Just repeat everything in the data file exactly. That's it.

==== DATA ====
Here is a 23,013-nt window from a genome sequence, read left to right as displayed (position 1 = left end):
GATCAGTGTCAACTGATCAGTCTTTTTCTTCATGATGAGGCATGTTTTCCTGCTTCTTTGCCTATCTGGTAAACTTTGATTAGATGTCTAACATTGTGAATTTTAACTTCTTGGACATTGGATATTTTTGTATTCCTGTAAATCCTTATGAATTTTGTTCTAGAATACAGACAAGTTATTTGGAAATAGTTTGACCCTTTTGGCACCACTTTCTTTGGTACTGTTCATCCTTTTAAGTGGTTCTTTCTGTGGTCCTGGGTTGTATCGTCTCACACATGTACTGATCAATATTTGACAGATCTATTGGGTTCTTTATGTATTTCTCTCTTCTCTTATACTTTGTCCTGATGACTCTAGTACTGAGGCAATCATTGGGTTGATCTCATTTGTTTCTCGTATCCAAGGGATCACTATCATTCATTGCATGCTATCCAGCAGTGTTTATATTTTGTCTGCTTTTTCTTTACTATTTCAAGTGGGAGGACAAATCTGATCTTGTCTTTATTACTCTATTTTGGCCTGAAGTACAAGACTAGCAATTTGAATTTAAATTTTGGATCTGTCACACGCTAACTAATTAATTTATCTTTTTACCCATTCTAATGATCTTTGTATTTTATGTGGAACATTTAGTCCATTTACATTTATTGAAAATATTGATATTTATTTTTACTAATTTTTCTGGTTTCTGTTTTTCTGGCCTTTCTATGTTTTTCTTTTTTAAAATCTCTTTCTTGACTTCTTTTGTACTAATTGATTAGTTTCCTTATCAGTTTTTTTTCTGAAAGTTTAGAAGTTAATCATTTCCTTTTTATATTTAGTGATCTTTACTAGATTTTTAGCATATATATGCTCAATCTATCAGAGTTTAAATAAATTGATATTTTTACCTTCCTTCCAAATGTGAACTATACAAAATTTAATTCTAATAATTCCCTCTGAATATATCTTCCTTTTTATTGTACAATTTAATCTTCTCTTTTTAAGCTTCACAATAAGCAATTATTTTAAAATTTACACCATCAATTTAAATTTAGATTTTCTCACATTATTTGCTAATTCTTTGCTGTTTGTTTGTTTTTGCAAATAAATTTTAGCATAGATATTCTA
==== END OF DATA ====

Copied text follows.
Here is a 23,013-nt window from a genome sequence, read left to right as displayed (position 1 = left end):
GATCAGTGTCAACTGATCAGTCTTTTTCTTCATGATGAGGCATGTTTTCCTGCTTCTTTGCCTATCTGGTAAACTTTGATTAGATGTCTAACATTGTGAATTTTAACTTCTTGGACATTGGATATTTTTGTATTCCTGTAAATCCTTATGAATTTTGTTCTAGAATACAGACAAGTTATTTGGAAATAGTTTGACCCTTTTGGCACCACTTTCTTTGGTACTGTTCATCCTTTTAAGTGGTTCTTTCTGTGGTCCTGGGTTGTATCGTCTCACACATGTACTGATCAATATTTGACAGATCTATTGGGTTCTTTATGTATTTCTCTCTTCTCTTATACTTTGTCCTGATGACTCTAGTACTGAGGCAATCATTGGGTTGATCTCATTTGTTTCTCGTATCCAAGGGATCACTATCATTCATTGCATGCTATCCAGCAGTGTTTATATTTTGTCTGCTTTTTCTTTACTATTTCAAGTGGGAGGACAAATCTGATCTTGTCTTTATTACTCTATTTTGGCCTGAAGTACAAGACTAGCAATTTGAATTTAAATTTTGGATCTGTCACACGCTAACTAATTAATTTATCTTTTTACCCATTCTAATGATCTTTGTATTTTATGTGGAACATTTAGTCCATTTACATTTATTGAAAATATTGATATTTATTTTTACTAATTTTTCTGGTTTCTGTTTTTCTGGCCTTTCTATGTTTTTCTTTTTTAAAATCTCTTTCTTGACTTCTTTTGTACTAATTGATTAGTTTCCTTATCAGTTTTTTTTCTGAAAGTTTAGAAGTTAATCATTTCCTTTTTATATTTAGTGATCTTTACTAGATTTTTAGCATATATATGCTCAATCTATCAGAGTTTAAATAAATTGATATTTTTACCTTCCTTCCAAATGTGAACTATACAAAATTTAATTCTAATAATTCCCTCTGAATATATCTTCCTTTTTATTGTACAATTTAATCTTCTCTTTTTAAGCTTCACAATAAGCAATTATTTTAAAATTTACACCATCAATTTAAATTTAGATTTTCTCACATTATTTGCTAATTCTTTGCTGTTTGTTTGTTTTTGCAAATAAATTTTAGCATAGATATTCTA